- Try deep belly breathing. Put your hand on your belly, breathe deeply into your stomach, and then breathe out slowly while counting. Make sure your out-breath is longer than your in-breath...1, 2, 3 and 1, 2, 3, 4. Repeat this until you feel calm again. You can practice this technique anytime you feel stressed or overwhelmed. Why not start with this online breathing exercise?
- Repeat a mantra - Think of a phrase that makes you feel reassured, and repeat it when you sense a panic attack coming on. Whatever you're feeling – it's not dangerous and it will pass. This can help you feel calmer, and less fearful of future attacks.
- Let it out - Try taking to someone you trust about how you feel e.g. friends, family or your Residence Life Mentor.
- Join a support group - This can be a way of meeting people who understand exactly how you're feeling. You can share your stories and coping strategies without feeling that you might be judged. The University runs several free drop-in mental wellbeing workshops, open to every student, during term time. Check their website for more information.
- Practice mindfulness - Practice being completely present when performing a short routine task like brushing your teeth or making a cup of tea. Really focus sensations, colours, smells and sounds.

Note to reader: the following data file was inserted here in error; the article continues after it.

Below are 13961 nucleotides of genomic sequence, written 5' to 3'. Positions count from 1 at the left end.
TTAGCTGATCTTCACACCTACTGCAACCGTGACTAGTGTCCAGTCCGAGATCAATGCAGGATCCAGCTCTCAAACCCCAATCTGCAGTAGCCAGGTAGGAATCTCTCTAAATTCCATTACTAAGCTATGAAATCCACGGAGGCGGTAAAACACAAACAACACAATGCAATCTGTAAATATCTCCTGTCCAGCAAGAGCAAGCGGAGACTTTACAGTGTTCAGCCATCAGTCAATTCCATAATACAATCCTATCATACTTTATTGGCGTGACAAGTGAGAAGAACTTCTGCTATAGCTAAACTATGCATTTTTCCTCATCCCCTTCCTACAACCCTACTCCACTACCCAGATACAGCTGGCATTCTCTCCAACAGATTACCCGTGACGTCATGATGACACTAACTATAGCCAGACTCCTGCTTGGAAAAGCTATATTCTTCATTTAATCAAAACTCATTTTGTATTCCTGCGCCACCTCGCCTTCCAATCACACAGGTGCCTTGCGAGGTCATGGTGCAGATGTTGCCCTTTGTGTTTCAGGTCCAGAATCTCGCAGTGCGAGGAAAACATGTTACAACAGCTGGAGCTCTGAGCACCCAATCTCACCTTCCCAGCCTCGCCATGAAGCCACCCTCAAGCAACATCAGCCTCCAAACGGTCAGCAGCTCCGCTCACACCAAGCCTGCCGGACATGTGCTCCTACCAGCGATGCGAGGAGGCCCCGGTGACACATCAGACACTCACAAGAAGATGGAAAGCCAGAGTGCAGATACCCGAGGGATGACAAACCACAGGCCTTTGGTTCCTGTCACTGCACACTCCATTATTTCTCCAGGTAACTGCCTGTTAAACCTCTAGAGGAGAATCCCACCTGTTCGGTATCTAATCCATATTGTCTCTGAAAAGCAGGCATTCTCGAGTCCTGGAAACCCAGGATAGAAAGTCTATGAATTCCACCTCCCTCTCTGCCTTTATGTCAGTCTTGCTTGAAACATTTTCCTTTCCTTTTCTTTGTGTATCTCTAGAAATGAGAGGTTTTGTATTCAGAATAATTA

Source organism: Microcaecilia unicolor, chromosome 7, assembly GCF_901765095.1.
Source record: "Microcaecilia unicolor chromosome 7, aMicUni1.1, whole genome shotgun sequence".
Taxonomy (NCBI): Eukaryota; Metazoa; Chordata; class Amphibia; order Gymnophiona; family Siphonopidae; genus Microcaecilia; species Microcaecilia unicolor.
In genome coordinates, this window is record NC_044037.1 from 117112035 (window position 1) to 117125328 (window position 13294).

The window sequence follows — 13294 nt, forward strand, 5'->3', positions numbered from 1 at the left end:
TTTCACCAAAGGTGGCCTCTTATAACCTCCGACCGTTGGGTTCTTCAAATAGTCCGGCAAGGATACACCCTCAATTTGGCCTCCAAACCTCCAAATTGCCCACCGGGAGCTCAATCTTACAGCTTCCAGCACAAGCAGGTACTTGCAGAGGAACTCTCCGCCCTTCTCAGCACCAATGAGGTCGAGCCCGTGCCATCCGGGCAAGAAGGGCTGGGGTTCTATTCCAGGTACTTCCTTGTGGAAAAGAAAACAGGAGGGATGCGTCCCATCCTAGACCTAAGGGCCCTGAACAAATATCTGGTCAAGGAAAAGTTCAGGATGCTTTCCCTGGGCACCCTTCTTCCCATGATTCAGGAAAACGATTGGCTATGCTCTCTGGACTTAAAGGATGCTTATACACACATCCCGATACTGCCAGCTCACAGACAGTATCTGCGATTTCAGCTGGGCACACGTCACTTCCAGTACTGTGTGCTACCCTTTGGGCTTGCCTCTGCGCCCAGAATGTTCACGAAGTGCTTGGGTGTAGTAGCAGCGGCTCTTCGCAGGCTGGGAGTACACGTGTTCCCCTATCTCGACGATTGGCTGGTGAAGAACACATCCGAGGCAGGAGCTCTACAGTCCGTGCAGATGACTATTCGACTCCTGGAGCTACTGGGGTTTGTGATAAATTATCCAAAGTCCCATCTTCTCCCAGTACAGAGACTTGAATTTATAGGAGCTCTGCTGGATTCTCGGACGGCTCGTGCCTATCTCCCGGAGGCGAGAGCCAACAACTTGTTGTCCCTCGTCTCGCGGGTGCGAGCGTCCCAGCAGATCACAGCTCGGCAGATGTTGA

- Meditate - There are plenty of apps that can help with this. Headspace, offers a free version that includes meditations and exercises led by the co-founder Andy Puddicombe to teach you the essentials. Calm is the perfect meditation app for beginners (there's a seven-day beginner's programme), but it also includes programmes for more advanced users. Aura described as a 'new kind of mindfulness app', it learns about you by asking questions. You then receive a daily three-minute mindfulness meditation based on your answers. Stop, Breathe & Think offers customisation tools that deliver meditations based on your current emotions and feelings. Insight Timer offers a social network for meditators.
- Music - How about some relaxing jazz music or listening to the waves on YouTube? It could bring a sense of peace and serenity on a challenging day.
- Journal - Keep a daily journal to jot down your thoughts and reflect on your mental health. Just write whatever pops into your mind, and how this makes you feel. Look back over time. Do you notice any particular patterns or triggers?
- Know your coping mechanisms - Try some of the tips above and see what works for you. These might change over time. Write them down on a small card (e.g. phone mum, do my breathing exercises), and keep this in your bag or wallet ready for when you need it.
Check out the University Counselling Service's advice here.
If you’re not sure whether you or someone else is experiencing a panic attack then call Security Services on 0114 222 4444 for an ambulance immediately. The symptoms are often similar to a heart attack so if you are not sure then do not delay in contacting help.